How to get German Citizenship and retain (dual) US Citizenship

685 posts in this topic

I'm not retired but I am looking forward to it.

 

And I thought of the future where my fixed income retirement pension would once again qualify me for the dual citizenship exception (henceforth: DCE).

 

Why?

1. voting, participating actively in the system (where I have invested heavily with my euro taxes and 15 years of my life)

2. The assumption is a German passport will make it easier to, say, live somewhere in France/Spain etc for a year or two in retirement. My health care, inshallah, will be from the german system since I have been working 90% of the second half of my work career (one of the weirder german rules) in Germany. I assume that is one less pain in the butt to explain to a spaniard that my residency, nationality and health care are all from the same place.

3. to make the stupid bavarian Beamten accept that foreigners are people also and even the bavarians have to follow the prussian/national rules

 

Nothing is certain but it is good that the SPD is keeping this in the realm of possibility. I don't think the Länder elections can have too much effect on the list of issues the coalition is working on. The 'ergmöglichen' of dual citzenship is not really something they will lose a lot of political capital over, even the FDP has agreed to it. I guess the Union might squeek but that is their role as opposition and if they complain too much they will be making common cause with the AFD which even Merz/Söder are smart enough to avoid.

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Another question for an American acquaintance - the fact that you cannot currently renounce US citizenship qualifies you for an exception under Section 12 Abs. 1 S. 2 Nr 1, or 2 StAG? Which one exactly?

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@kaffeemitmich, just so you know, they charge if you retract your application. I did this in Munich based on my change in income and they wanted 50% of the normal fee. So if the Americans reopen the consulate and provide the necessary info, you probably either renounce (2300) or pay to withdraw your German citizenship application.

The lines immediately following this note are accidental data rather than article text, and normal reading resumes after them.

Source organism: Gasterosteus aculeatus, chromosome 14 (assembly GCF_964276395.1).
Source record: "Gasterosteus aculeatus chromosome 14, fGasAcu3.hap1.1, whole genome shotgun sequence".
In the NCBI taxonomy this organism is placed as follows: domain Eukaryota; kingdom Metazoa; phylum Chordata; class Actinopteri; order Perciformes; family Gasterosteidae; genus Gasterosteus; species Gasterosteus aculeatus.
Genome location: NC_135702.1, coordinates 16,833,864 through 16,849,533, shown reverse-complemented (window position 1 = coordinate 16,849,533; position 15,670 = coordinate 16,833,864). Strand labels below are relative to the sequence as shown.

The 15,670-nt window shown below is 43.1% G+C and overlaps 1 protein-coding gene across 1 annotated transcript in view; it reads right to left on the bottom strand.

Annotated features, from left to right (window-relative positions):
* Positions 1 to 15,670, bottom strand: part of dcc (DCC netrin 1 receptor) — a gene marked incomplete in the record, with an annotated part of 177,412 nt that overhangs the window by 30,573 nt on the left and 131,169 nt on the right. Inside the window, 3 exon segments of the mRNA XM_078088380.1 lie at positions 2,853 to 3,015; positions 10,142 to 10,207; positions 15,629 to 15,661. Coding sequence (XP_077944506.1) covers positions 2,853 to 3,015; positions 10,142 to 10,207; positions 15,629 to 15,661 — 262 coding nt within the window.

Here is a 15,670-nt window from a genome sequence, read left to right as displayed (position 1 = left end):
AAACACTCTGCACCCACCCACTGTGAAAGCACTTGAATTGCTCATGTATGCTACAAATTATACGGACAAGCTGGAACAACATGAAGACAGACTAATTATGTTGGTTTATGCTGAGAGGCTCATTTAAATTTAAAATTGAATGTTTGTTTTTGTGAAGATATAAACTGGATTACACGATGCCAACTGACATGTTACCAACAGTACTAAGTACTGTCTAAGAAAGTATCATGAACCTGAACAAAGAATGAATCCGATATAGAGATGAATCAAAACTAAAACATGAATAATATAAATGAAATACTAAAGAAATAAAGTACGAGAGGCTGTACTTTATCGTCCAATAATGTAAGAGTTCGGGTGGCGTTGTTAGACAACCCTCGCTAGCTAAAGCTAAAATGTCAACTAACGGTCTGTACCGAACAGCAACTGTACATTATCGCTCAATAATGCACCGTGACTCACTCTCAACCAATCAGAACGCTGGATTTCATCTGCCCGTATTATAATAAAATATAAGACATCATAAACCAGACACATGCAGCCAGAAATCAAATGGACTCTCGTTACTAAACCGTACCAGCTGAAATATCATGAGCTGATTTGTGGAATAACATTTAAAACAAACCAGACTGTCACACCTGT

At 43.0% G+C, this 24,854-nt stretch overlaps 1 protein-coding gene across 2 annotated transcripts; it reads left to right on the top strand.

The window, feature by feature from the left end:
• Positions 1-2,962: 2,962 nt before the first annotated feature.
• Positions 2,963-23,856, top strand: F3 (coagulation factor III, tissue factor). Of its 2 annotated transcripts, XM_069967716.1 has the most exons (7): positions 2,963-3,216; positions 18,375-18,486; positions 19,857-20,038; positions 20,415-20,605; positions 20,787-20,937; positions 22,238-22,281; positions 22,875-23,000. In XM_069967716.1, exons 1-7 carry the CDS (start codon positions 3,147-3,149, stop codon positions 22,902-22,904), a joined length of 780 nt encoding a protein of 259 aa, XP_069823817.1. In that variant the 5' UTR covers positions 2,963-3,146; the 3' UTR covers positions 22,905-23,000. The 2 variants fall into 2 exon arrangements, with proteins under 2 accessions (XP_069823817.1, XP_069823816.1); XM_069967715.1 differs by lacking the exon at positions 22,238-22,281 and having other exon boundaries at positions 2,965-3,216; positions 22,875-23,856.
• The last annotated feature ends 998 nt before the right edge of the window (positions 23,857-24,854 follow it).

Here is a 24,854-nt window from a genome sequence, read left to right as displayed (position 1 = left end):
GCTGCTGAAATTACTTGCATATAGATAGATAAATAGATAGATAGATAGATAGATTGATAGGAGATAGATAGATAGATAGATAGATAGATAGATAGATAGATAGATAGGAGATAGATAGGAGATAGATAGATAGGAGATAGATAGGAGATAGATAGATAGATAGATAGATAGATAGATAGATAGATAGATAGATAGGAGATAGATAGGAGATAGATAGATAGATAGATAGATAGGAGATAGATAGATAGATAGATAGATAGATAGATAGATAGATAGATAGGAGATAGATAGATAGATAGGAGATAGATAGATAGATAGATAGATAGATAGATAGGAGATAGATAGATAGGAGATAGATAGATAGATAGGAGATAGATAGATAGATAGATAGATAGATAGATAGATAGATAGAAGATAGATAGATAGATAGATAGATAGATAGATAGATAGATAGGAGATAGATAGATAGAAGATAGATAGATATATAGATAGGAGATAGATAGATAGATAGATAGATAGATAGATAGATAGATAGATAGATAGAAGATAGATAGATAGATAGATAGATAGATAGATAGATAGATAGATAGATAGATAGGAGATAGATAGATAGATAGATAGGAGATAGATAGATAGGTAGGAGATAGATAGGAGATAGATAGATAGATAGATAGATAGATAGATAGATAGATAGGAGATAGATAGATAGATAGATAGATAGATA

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1 hour ago, Metall said:

What do you mean? That the Bundesrat will block dual citizenship?

 

Yes. As i understand it, the change of the citizenship law regarding the double citizenship, requires the agreement of the Bundesrat after the Bundestag, that is "zustimmungspflichtig". CDU is the only party against the double citizenship law (i exclude AFD, as it is not represented in any of the governments). With the latest victories of the CDU, they can block the new draft.

 

Die Grafik erläutert das Gesetzgebungsverfahren bei Zustimmungsgesetzen. Eine barrierefreie Beschreibung kann auf www.bundesrat.de unter dem Navigationspunkt Struktur und Aufgaben / Gesetzgebung abgerufen werden.

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51 minutes ago, TurMech said:

As i understand it, the change of the citizenship law regarding the double citizenship, requires the agreement of the Bundesrat after the Bundestag, that is "zustimmungspflichtig". CDU is the only party against the double citizenship law (i exclude AFD, as it is not represented in any of the governments). With the latest victories of the CDU, they can block the new draft.

 

Rats. :(

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I say rats to the U.S. consulate still being unavailable in Munich. Just flew to the U.S. to visit and to get something notarized that needed to be done over a year ago. Good thing I didn't kick the bucket in between.

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Even if the Bundesrat blocked it, which I am sceptical, the current figures do not lie. See infographic that shows the majority of applicants in 2017 from every single continent received dual citizenship.

 

https://www.dw.com/en/dual-citizenship-granted-to-most-naturalized-germans/a-45030118

 

Berlin Senat is also going to make it easier for Berliners to acquire a German passport, too.

 

https://www.berliner-zeitung.de/politik-gesellschaft/integration-berliner-senat-will-mehr-als-400000-auslaender-einbuergern-li.228868